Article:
The Southern Resident Killer Whales are the only fish-eating orcas in the lower 48. They are named the Southern Residents, or officially the SRKWs, because a large part of the year they hang out in the Puget Sound and just off the coast of Washington and Oregon.
There are just 74 alive as of July 2021.
What do the four Lower Snake River Dams have to do with the critically endangered Southern Resident Orcas?
Everything, when it comes to the whales’ survival. Their population is in decline because of lack of food. Chinook salmon make up 80% of the orcas’ diet.
Why are salmon produced by the Columbia & Snake Rivers so important to the orcas’ survival? The answer is that the whales evolved eating plentiful Chinook salmon from these rivers, and are dependent on them.
The Snake/Columbia Basin was one of the largest, if not the largest, salmon producing river system in the world, generating by some estimates 16 to 30 million salmon each year. But human activity and the dams specifically, have decimated salmon runs by blocking both juvenile salmon migration out to the ocean, as well as adult salmon migration back from the ocean to their spawning grounds in the Snake River.
The dams cause fewer and fewer wild fish to return every year and landed all four Snake River salmon runs on the Endangered Species list by 2000. Without this once plentiful salmon supply, the Southern Resident orcas landed on the list in 2005 as critically endangered.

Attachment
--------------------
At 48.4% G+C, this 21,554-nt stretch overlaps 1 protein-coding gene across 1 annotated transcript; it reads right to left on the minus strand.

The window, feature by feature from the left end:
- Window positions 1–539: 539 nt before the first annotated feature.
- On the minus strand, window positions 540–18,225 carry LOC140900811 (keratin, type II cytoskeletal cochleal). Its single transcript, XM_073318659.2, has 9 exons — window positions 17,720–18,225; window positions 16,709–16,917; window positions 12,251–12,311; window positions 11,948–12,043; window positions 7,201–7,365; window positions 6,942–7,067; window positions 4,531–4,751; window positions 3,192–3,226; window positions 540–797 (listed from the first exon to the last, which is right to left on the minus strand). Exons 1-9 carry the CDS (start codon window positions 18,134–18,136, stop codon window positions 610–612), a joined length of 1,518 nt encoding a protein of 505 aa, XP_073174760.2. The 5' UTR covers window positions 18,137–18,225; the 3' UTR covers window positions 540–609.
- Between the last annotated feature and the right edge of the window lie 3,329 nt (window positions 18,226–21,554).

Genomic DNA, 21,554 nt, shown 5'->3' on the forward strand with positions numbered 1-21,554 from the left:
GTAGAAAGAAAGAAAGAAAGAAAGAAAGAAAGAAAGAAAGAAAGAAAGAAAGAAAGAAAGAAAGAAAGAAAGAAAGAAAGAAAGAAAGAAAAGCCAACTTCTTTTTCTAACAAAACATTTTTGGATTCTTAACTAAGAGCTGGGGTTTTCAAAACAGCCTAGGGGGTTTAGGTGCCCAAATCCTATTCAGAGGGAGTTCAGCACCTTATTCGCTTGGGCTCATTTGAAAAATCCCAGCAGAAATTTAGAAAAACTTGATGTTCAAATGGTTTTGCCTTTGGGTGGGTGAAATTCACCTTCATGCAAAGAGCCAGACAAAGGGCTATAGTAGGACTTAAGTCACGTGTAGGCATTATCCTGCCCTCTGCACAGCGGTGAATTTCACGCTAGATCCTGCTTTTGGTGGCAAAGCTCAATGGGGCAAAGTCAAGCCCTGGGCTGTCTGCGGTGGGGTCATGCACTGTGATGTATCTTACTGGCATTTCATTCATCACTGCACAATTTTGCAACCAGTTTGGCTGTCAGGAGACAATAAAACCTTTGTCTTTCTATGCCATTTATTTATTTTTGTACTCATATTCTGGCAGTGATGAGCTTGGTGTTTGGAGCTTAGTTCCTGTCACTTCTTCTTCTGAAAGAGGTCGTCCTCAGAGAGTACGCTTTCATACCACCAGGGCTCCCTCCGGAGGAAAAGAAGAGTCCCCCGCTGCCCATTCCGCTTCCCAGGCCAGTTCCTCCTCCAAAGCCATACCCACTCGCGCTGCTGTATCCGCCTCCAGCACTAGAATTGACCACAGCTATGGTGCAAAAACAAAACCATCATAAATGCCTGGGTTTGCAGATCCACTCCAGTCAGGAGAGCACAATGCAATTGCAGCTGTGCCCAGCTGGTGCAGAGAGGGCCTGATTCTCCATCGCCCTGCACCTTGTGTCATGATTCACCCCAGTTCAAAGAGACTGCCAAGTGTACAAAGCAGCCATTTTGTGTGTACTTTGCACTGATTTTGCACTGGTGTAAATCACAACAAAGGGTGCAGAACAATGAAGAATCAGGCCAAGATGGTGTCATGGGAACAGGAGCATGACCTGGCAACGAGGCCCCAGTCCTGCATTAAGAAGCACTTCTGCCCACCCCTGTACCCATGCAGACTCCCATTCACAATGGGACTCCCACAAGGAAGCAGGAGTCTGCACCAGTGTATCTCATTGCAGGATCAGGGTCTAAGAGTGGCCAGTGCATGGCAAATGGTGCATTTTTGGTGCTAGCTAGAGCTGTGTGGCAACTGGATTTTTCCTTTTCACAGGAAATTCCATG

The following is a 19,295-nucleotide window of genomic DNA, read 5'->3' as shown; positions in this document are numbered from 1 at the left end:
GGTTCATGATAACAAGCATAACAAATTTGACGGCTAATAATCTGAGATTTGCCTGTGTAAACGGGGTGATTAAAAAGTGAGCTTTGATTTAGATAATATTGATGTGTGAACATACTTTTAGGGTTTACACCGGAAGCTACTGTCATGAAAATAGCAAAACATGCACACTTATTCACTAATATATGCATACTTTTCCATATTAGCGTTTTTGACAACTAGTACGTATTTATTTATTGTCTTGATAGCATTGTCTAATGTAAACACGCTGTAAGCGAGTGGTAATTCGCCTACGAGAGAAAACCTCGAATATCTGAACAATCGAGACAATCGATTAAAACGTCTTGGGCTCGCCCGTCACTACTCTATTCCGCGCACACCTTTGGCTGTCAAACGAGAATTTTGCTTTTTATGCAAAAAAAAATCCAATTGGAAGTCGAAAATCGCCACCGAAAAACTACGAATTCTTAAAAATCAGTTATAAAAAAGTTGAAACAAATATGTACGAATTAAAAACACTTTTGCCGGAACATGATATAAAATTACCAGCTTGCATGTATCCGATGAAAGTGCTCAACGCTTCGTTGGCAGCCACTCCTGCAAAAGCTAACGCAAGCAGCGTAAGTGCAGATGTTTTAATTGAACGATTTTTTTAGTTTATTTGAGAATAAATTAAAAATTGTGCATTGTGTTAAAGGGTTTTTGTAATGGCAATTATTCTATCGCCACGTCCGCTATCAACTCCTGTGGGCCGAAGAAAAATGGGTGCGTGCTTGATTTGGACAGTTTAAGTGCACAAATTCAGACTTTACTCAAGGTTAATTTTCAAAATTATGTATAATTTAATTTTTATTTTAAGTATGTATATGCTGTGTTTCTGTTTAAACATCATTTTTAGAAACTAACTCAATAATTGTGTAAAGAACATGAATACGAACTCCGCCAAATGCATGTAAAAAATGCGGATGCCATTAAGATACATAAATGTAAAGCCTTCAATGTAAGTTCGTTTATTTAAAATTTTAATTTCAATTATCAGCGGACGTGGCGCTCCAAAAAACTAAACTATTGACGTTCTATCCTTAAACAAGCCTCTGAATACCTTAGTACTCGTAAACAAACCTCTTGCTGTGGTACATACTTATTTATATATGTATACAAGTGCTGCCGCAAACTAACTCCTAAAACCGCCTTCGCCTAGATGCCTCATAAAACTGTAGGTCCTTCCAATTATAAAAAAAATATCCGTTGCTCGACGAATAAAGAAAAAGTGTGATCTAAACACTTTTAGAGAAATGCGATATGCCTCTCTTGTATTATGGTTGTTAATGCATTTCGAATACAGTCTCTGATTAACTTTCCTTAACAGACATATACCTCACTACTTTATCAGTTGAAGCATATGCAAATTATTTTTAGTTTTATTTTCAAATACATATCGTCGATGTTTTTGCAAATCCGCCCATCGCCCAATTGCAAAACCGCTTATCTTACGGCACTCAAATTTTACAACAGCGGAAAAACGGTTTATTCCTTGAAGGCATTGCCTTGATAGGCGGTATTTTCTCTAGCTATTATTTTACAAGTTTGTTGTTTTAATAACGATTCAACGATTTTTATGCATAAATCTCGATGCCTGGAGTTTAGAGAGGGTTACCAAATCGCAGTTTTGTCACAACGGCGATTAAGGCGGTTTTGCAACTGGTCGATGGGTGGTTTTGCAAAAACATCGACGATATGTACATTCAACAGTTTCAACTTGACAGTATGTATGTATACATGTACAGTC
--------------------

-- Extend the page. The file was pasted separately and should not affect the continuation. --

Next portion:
Even now, the Snake/Columbia watershed is important to the orcas, since more than 50% of the salmon that the orcas’ feed on comes out of the watershed. NOAA’s Southern Resident orcas satellite tagging data for 2015 and 2016, show the orcas focusing on the coastal areas near the mouth of the Columbia River. See 2015 Southern Resident Killer Whale Satellite Tagging and 2016 Southern Resident Willer Whale Satellite Tagging.
Thanks to the Center for Whale Research, we have a clear understanding of each orcas condition and migration as they struggle for survival. To learn more about the relationship between snake river salmon and orcas, visit their website.
Do we want the Southern Resident orcas, the beloved icons of the Pacific Northwest, to be around to inspire interest, curiosity and awe and wonder in our grandchildren, or their grandchildren? If we do, then we must increase the orcas’ food supply now—not next year, not in 10 years, but now.
In 2018 Orca mother Tehlequah carried her dead calf for over two weeks around the Puget Sound. Her grief was felt all over the country and showcased the suffering of this population that has failed to produce viable offspring in the past few years.